Our Xenophobic Past

Our Xenophobic Past

I was born in the city—The City—New York. I could roll out of bed, step down into the cavernous subways, ride to the tip of Manhattan to see the same welcoming statue my ancestors saw, eat corned beef, a cannoli or a knish while listening to a concert of the world’s languages in Battery Park. If any place is multicultural, it is New York City, where a fourth generation Italian-American kid could play stickball with Irish kids and go to a public school with Jewish kids, kids whose names began with ”Fitz” or ended with “witz.” Meeting people who come from pasts and lands and traditions different from your own, who accept you, enhances your acceptance of others. Growing up in polyglot, multi-ethnic New York, what Daniel Patrick Moynihan called the “Melting Pot” and we now call the Rainbow or Salad Bowl is at the core of my being.

Yet, New York and the rest of the United States weren’t always that accepting. Even New York’s revered Founding Father, John Jay, first Chief Justice of the United States, co-author of the Federalist Papers with another New Yorker, Alexander Hamilton, an immigrant from the West Indies, said, “We should build a wall of brass around the country,” referring to “Catholic alien invaders.” Twenty-first century metallurgy has improved on Jay’s “brass” for Trump’s “big, beautiful wall” and the latter’s sentiments might be even more extreme. After all, Jay only wanted to keep Catholics out, while Trump’s got a much broader list of unwanted peoples.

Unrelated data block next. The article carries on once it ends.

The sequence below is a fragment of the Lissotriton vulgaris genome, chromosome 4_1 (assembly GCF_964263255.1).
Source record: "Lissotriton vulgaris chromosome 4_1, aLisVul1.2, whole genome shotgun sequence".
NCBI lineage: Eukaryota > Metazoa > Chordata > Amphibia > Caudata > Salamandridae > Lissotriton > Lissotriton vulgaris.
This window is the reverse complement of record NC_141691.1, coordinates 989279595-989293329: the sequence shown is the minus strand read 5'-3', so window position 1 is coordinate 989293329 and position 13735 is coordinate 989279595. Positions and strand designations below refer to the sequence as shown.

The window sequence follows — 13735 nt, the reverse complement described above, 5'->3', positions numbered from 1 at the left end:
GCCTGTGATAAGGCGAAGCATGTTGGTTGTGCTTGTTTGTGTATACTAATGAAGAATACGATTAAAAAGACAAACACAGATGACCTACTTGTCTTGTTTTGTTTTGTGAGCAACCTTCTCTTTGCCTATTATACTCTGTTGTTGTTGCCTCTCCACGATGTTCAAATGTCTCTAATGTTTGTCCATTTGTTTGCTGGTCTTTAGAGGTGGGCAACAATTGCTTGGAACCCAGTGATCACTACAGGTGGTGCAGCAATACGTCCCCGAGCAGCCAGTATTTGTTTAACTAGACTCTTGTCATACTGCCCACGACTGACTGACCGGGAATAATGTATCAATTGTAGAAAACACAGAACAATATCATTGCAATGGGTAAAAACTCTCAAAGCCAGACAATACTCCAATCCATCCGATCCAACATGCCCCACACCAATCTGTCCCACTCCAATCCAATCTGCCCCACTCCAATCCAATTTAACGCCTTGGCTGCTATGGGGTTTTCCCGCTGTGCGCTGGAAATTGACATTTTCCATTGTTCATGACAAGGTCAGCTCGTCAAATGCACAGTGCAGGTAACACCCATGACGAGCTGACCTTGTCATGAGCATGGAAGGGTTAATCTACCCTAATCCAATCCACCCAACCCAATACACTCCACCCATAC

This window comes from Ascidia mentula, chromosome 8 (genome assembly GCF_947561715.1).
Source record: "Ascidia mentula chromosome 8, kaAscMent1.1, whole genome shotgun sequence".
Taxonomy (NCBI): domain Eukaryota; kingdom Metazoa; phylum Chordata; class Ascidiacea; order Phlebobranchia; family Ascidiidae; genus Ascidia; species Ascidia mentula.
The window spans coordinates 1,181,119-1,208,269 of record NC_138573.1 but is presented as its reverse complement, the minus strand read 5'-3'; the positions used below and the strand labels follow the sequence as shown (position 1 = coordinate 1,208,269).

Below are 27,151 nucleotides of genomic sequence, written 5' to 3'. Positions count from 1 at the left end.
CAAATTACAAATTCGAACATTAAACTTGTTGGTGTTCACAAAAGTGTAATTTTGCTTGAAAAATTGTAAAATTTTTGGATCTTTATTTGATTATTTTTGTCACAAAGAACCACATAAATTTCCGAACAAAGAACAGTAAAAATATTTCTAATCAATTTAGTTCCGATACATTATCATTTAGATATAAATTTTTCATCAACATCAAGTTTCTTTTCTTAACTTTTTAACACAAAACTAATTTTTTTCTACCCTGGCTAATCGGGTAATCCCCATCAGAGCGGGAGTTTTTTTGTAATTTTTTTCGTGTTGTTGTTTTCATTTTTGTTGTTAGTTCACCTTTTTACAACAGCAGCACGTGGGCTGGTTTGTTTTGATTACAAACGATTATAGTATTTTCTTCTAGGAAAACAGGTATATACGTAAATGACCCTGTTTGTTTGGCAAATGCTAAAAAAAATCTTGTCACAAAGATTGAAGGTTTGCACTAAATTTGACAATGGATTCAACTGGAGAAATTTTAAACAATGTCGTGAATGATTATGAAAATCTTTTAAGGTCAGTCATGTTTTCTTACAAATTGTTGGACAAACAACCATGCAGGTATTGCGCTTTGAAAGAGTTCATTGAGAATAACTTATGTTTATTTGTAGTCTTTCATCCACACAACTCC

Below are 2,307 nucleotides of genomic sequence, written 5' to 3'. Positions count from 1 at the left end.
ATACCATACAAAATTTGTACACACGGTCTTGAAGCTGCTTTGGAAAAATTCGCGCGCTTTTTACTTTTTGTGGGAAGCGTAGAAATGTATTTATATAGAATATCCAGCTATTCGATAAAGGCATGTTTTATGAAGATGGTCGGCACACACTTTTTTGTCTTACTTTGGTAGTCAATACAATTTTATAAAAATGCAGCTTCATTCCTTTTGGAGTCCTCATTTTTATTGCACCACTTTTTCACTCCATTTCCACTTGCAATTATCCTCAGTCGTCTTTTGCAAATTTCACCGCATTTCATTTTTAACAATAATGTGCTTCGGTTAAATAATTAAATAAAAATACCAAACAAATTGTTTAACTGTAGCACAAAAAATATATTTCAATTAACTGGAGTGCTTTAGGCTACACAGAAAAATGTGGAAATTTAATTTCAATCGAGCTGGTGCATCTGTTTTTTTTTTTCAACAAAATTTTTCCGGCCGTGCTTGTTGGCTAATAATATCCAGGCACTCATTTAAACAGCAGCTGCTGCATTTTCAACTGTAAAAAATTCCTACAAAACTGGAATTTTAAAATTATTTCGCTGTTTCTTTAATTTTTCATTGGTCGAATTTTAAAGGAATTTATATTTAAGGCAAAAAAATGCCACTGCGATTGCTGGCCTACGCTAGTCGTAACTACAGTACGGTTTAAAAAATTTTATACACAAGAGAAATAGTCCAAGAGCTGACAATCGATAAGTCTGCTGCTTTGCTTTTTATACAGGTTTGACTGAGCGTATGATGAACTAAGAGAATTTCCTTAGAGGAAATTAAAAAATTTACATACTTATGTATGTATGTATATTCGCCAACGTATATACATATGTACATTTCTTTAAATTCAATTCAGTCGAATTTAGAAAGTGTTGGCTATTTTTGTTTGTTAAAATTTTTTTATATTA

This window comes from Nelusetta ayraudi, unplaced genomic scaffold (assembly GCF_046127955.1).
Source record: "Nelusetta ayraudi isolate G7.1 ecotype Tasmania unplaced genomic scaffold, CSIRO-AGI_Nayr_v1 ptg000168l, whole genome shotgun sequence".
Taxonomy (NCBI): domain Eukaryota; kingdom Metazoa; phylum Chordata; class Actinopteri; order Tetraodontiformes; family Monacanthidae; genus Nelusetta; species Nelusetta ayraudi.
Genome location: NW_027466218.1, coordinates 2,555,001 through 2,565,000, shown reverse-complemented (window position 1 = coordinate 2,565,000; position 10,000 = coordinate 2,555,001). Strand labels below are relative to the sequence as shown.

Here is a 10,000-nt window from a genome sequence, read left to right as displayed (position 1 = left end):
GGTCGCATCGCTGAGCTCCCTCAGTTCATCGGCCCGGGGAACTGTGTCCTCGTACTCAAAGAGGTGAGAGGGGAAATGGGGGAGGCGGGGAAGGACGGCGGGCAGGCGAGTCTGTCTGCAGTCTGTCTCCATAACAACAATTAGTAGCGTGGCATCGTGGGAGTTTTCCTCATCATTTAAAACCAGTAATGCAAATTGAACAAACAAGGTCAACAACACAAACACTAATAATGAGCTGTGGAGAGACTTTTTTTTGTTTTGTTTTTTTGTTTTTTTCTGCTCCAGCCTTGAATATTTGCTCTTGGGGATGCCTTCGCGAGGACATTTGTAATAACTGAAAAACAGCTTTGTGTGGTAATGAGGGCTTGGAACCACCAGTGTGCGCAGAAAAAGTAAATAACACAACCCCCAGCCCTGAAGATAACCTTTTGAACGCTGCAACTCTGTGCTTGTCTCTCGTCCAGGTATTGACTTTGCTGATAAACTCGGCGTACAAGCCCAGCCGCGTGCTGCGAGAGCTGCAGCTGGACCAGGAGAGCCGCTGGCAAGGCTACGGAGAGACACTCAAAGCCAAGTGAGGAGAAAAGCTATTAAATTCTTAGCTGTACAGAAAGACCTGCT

But let’s not just pick on New York. “Few of their children learn English…The signs in our streets have inscriptions in both languages…Unless the stream of their importation could be turned, they will soon so outnumber us that all the advantages we have will not be able to preserve our language, and even our government will become precarious,” said Benjamin Franklin about German immigration to Pennsylvania.

The Founding Fathers don’t have a monopoly on xenophobia. Famous early twentieth century novelist, playwright and poet John Dos Passos railed against U.S. immigration policy saying “The people of this country are too tolerant. There’s no other country in the world where they’d allow it…After all, we built up this country and then we allow a lot of foreigners, the scum of Europe, the offscourings of Polish ghettos to come and run it for us.”

As the “Red Scare” after World War I took hold in America, Congress agreed with Dos Passos during a 1920 hearing: “They are coming in such numbers…it simply amounts to unrestricted and indiscriminate dumping into this country of people of every character and description. If there were in existence a ship that could hold three million human beings, then three million Jews of Poland would board to escape to America.”

Southern Europeans didn’t fare much better. Representative Grant Hudson in 1924 said of them, “Now what do we find in all our large cities? Entire sections containing a population incapable of understanding our institutions, with no comprehension of our national ideals, and for the most part incapable of speaking English…America’s first duty is to those already within her own shores.” Sound familiar?

In December, the Maryland Legislative Latino Caucus of our state legislature will meet to determine which bills it will present in the upcoming General Assembly session. Stay tuned and we will have an opportunity through the UU Legislative Ministry of Maryland to support bills that will protect our immigrant neighbors from a xenophobic present.

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